Black Snakeroot

This genus of 28 species if perennials is found in moist, shady grassland or woodland in northern temperate regions. Several species are grown in borders, especially in woodland settings, for their tall, graceful spikes of flowers and their elegant cut leaves. Sixteen species were formerly classified as the genus Cimicifuga. These include species such as A. podocarpa (syn C. americana)) (American Bugbane) and A. dahurica (syn. C. dahurica), and Asian species, used interchangeably with A. foetida as sheng ma in traditional Chinese medicine. The drug sheng ma was first noted in a Chinese medical text c.CE25-200. Actaea racemosa (syn C. racemosa) has long been used by native N Americans for various female problems, and for this reason it is often referred to as "squaw root". White baneberry, or "doll's eyes" (A. pachypoda syn. A. alba), is named after its black-eyed white berries and was used by various tribes for rattlesnake bites, and by the Cherokee to revive the dying, but it is now considered too toxic for medicinal use. The aromatic roots of Japanese black snakeroot (A. simplex syn. C. simplex) are used as a spice and are commonly known in Japan as sarashina-shôma.

A member of the buttercup family, black cohosh has long been used by Native Americans to treat menstrual discomfort and the pains of childbirth. Western civilizations have used it to treat menopausal symptoms since the 1700s due to its estrogen-like effects on the body.

Tall perennial with a woody rootstock and broadly ovate leaves, to 40cm (16in) long, divided into 3-lobed leaflets with toothed margins. Slender bottle-brush spikes, to 60cm (2ft) long, of unpleasant-smelling white flowers that are borne in summer.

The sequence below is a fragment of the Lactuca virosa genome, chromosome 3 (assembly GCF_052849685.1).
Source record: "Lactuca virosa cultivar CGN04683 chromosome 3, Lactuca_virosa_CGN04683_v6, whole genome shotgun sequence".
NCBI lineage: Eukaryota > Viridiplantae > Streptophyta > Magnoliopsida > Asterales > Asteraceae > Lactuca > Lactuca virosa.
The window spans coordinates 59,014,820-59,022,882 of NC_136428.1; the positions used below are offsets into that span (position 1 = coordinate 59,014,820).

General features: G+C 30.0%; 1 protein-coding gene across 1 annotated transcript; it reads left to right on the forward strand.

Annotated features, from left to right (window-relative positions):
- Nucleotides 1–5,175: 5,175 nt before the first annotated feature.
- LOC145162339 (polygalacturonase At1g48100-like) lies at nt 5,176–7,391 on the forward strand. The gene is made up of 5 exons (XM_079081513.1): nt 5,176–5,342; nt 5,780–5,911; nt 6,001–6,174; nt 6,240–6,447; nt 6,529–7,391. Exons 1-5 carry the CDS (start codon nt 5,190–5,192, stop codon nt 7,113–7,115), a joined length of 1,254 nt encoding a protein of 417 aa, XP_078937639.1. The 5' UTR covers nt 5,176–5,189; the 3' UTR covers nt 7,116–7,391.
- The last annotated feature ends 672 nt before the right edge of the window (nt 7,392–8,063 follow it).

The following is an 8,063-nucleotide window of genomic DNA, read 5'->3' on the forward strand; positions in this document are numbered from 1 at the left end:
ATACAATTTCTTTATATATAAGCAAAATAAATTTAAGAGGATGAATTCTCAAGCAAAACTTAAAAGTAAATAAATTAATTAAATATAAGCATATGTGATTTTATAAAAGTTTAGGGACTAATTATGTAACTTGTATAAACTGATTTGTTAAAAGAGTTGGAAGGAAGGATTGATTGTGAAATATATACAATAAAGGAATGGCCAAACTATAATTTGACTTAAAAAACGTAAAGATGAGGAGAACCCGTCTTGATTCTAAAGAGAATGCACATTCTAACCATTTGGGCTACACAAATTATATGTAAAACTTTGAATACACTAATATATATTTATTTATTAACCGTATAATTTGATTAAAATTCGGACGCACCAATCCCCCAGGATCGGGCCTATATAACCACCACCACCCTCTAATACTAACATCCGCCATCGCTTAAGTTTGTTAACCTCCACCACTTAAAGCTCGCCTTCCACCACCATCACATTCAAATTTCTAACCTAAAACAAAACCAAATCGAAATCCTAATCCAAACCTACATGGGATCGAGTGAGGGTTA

Common Name:
Black Snakeroot
Other Names:
Black Cohosh, Bugbane, Bugwort, Cimicifuga, Cohosh Bugbane, Rattleweed, Squawroot, Yellow Ginseng
Botanical Name:
Actaea racemosa syn. Cimicifuga racemosa.
Native Location:
Eastern N. America
Moist, rich, neutral to acid soil in partial shade.
By seed sown when ripe in a cold frame or nursery bed for germination the following spring; by division in spring.
Rhizomes are lifted in autumn and used fresh in tinctures, or used dried for use in decoctions, liquid extracts, and tinctures.
1.2-2,2m (4-7ft)
60cm (24in)
Over the last decade, as Chinese herbal medicine became more popular in the West, many women discovered Asia's great "female" tonic dong quai. Incredibly, the once almost impossible to find Eastern herb is now found in neighborhood drugstores and supermarkets. A similar groundswell of consumer awareness and demand also made black cohosh commercially available in the United States. And for good reason. What dong quai is to Eastern herbalism, black cohosh is to Western herbalism. You wouldn't know this from its common and Latin names—bugbane and cimicifuga. Both are tributes to the plant's effectiveness as an insect repellent, not a medicine. (Cicimifuga is a combination of the Latin cimex, for "bug", and fugere, for "drive away".) For centuries, however, Native Americans used black cohosh to treat a host of "female complaints", including heavy menstrual periods, irregular menstrual periods, labor pains, and menstrual cramps. Early American settlers used the plant even more extensively, for nervous exhaustion, snakebites, sore throats, and yellow fever.

Over the last 60 years, European research into black cohosh's therapeutic actions has been key to rekindling worldwide interest in this remarkable healing plant for yet another indication—menopause. Scientists have identified estrogen like substances—technically called phytoestrogens—in black cohosh's roots and rhizomes. Two of these substances, actein and triterpene, are especially effective in treating many of the symptoms of menopause. In fact, in Germany, black cohosh is the most widely prescribed (and successfully used) natural alternative to prescription hormone replacement therapy (HRT). And it's still an excellent insect repellent.